It's easy, it's safe and it's smart!
In the parts that follow this article, I'll show you how to do it.
Many people are intimidated by the idea of incorporating, but doing your research and having good advisors at your side is all it takes.
DISCLAIMER HERE: this advice does not take the place of professional accounting and legal advice. There are many different types of businesses and shareholders, and having a good CPA and lawyer is essential to a running a successful business. I talk to my accountant and lawyers before making serious decisions like this.
That being said, here's the high level look:
- Get a good accountant and lawyer
- Determine if you really need to incorporate (see below)
- Get a Federal Tax Identication Number
- File Articles of Organization
- Keep up with your records
Being in a corporation rather than a sole proprietorship or partnership protects your personal assets. In a corporation, there is a complete division between company and personal property. If you're in the service industry, or if you deal with high legal risk in your everyday activities, this is essential in the event of civil lawsuits. Be careful, though! As an officer of your corporation, you can still demonstrate negligence thanks to the boys at Enron and the new Sarbanes Oxley laws. Certain industries (such as law and medicine) also have provisions about personal liability in the event of malpractice. For the most part, however, the guise of a corporation will protect your personal assets in the event of malpractice or employee conflict. Again, talk to your lawyer for further information on this.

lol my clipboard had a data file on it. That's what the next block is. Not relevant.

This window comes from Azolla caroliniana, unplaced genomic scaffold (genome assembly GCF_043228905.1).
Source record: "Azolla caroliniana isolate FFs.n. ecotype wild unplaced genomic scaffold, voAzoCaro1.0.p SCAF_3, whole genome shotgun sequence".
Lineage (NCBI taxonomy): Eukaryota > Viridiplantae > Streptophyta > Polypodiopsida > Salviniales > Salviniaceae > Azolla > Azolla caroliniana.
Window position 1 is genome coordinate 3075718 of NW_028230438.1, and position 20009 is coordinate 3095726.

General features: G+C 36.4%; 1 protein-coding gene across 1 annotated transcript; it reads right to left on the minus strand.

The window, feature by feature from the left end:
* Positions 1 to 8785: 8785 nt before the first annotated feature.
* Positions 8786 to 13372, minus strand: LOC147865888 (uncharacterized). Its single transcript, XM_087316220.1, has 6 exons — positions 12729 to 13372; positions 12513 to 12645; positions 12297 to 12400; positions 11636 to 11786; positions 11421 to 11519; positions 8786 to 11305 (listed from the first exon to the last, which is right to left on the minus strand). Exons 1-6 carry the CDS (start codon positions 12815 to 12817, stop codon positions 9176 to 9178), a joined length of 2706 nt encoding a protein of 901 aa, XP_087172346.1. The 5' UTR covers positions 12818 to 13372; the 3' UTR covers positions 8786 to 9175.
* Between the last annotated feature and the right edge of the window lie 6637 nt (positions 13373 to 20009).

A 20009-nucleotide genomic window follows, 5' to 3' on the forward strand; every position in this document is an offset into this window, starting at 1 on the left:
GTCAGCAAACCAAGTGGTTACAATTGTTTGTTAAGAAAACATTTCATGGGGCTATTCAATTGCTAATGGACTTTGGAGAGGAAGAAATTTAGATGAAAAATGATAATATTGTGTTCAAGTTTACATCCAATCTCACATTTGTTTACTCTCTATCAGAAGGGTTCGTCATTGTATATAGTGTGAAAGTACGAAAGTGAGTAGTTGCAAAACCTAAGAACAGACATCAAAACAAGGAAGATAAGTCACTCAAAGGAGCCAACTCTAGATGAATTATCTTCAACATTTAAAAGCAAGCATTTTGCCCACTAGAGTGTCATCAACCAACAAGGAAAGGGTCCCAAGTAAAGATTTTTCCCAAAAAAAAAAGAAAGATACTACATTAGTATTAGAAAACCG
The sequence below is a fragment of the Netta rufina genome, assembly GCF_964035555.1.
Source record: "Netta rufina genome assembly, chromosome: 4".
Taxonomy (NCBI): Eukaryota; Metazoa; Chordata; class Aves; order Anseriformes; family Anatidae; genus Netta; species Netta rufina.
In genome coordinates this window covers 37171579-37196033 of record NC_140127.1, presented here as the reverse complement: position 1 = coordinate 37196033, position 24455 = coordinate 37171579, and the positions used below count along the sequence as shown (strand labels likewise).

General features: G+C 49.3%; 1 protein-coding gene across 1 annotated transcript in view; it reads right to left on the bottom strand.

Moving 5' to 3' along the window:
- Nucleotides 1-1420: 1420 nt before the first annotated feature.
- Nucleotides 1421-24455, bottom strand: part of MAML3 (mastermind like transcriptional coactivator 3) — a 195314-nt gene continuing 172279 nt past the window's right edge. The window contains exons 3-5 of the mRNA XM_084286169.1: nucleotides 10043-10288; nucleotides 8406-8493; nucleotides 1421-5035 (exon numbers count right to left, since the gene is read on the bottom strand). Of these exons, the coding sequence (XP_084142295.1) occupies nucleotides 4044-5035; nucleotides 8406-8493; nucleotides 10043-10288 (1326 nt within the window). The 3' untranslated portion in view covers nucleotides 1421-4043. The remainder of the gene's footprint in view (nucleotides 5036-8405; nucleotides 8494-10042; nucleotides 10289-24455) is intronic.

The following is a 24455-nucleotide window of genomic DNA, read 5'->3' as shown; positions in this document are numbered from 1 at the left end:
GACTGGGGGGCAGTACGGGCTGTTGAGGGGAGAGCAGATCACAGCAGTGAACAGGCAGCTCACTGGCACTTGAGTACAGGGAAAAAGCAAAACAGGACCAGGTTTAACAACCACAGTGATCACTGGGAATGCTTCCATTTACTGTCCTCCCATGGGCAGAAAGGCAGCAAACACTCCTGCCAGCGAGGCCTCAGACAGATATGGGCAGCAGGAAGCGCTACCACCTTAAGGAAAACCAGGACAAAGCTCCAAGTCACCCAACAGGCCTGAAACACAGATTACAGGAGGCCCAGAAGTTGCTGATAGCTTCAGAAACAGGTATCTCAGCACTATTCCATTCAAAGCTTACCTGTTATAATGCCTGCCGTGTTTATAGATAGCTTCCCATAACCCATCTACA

Setting up a corporation can provide you with many tax benefits. The guise of a corporate entity allows you to write off many things that you would not be able to in a sole proprietorship or partnership. For example, if you have another source of income you could invest personal funds into the company and write it off on your personal income tax. Additionally, if you're not looking for loans or investors any time soon, it's easy to make the company look poor on paper. As another example, if you choose to be an S-Corporation, you can write a business loss off of your personal income tax.
You could also take a look at creating a Limited Liability Company (LLC). This provides you with some of the benefits of a corporation without as much paperwork and tax liability. State laws vary, so do your due diligence before you decide.